I’m sitting here at my desk looking around and I realize that I could either be setting you up for great times of growth and sanctification or complete and utter failure.  It’s telling what I keep within arm’s reach: a cup of coffee, my cell phone, an iPod, a Kindle,  my computer, my Bible, and a few guitars.  I hope all of those things stay within arm’s reach, but that you learn which things to reach for first.  Don’t get me wrong.  I hope you still enjoy reaching for your guitar, sending messages to your family and friends, and reading a lot of interesting articles and blogs.

That Kindle sitting there.  Reach for it with much frequency.  It, in a sense, represents a lot of other similar things in your life: it could be of great help, or it could mislead you in what seems like minor ways.  It holds a lot of wisdom and input from sources you trust a lot.  Most of the things you’ll read on it will be good.  Other things will be mediocre.  I hope that you are able to discern the good from the mediocre, emphasize the right things, and prioritize your life accordingly.  I hope you can effectively use your Kindle and other “Kindles” in your life with discernment.

Your computer.  I’m not too sure if it’ll be the same one by the time you read this, but I guess that’s besides the point.  It also embodies the approach you should have with a lot of other areas in your life.  There are extremely great things you could use it for, terrible and time-wasting things you could use it for, and things in between.  Right now, I use it for such a mix of things.  It’s a lot of fun, most of the time.  But I’m still learning how to use this thing for God’s glory.  I’m learning how to use it with a sense of discipline.  It’s hard.  I hope you learn to use your computer and other “computer”-like things with a sense of discipline.  I’ve been pretty distracted and undisciplined with these types of things up until now, but I will do my best to set you up with a life that pleases God with your use of these things.  I’m learning that these things are tools to be used for God’s glory– don’t forget that.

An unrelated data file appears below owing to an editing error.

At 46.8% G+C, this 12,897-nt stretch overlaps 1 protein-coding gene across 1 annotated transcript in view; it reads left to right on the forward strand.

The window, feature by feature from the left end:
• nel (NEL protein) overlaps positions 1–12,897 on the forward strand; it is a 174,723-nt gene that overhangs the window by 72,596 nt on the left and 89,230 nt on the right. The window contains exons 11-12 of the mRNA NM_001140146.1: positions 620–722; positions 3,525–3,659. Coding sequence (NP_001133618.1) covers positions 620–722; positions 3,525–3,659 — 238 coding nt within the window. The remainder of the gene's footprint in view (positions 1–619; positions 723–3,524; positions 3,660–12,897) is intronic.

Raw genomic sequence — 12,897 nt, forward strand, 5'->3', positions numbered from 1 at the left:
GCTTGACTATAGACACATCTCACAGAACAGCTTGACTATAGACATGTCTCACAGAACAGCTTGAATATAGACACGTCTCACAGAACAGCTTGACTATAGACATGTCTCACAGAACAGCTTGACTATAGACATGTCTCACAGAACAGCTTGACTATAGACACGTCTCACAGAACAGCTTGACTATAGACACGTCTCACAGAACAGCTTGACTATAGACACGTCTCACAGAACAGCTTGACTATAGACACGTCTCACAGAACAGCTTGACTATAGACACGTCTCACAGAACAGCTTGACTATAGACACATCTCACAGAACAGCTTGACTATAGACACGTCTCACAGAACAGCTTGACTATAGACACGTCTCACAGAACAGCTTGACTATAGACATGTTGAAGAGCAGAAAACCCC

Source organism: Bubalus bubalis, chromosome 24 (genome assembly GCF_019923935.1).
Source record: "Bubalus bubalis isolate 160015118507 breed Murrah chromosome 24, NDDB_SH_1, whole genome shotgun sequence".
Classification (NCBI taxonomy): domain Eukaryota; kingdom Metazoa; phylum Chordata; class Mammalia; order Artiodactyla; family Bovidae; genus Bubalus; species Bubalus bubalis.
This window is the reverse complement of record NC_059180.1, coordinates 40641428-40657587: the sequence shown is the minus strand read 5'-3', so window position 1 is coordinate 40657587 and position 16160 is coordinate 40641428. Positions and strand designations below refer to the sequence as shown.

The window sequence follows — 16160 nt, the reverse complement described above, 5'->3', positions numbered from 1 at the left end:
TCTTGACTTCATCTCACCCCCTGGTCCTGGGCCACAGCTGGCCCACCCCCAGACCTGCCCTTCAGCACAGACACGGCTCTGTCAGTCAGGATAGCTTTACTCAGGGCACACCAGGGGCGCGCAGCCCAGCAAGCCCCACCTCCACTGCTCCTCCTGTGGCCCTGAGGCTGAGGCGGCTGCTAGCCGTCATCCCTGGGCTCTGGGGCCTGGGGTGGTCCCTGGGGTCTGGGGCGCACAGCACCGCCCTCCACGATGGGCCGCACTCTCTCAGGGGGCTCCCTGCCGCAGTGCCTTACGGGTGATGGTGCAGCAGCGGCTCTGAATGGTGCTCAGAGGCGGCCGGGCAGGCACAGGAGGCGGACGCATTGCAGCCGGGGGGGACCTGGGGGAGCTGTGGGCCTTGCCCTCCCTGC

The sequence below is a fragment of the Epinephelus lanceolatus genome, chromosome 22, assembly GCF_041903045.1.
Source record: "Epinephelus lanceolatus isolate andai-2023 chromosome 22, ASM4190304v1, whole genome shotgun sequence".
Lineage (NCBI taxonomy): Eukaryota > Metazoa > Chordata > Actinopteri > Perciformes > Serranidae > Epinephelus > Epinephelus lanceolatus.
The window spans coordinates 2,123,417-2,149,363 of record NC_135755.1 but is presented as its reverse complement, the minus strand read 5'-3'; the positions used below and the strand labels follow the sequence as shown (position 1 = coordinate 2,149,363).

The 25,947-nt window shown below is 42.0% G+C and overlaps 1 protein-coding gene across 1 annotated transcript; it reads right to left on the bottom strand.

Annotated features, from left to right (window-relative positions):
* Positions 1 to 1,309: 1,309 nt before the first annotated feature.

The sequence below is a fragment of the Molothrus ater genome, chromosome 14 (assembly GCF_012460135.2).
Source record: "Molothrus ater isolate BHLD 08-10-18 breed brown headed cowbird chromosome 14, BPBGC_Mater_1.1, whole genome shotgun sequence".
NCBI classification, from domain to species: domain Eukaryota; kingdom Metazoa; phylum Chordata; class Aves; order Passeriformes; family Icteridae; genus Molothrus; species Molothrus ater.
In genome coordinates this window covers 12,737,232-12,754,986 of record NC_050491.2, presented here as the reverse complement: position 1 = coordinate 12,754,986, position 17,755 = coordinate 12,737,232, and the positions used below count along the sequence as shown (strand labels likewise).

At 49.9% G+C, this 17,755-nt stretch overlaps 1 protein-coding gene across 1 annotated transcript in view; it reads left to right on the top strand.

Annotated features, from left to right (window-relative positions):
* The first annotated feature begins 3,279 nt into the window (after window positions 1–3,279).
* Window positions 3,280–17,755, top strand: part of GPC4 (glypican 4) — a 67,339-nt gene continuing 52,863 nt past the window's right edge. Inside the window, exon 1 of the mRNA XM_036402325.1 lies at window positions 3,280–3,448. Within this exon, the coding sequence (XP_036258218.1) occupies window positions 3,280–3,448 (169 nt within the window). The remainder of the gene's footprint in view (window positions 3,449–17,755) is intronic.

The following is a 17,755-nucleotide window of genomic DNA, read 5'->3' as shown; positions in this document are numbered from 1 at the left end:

But I hope that out of everything you keep within arm’s reach, you reach for your Bible first.  You will be much less likely to go wrong if that’s the case.  I think I’m developing that mentality for you right now, but I’m sure I’m not doing a perfect job of that.  So just make sure.  Please.  I’m not one to really advise you on too much (considering our relationship), but that’s one thing I’ll be pretty straight with you about.  Be in the Word and let it pervade the entirety of who you are, what you think, and what you do.  It will help you to love Christ more and hope for heaven more.

I’m trying to help you out as much as I can now.  I’m really trying.  I hope you can say you’re thankful for me.  I guess, ultimately though, there’s not much I can do.  I am praying for you a lot, and I know that God will work in and through you.

See you sometime soon.  Rather, I’ll be you sometime soon.

-Matt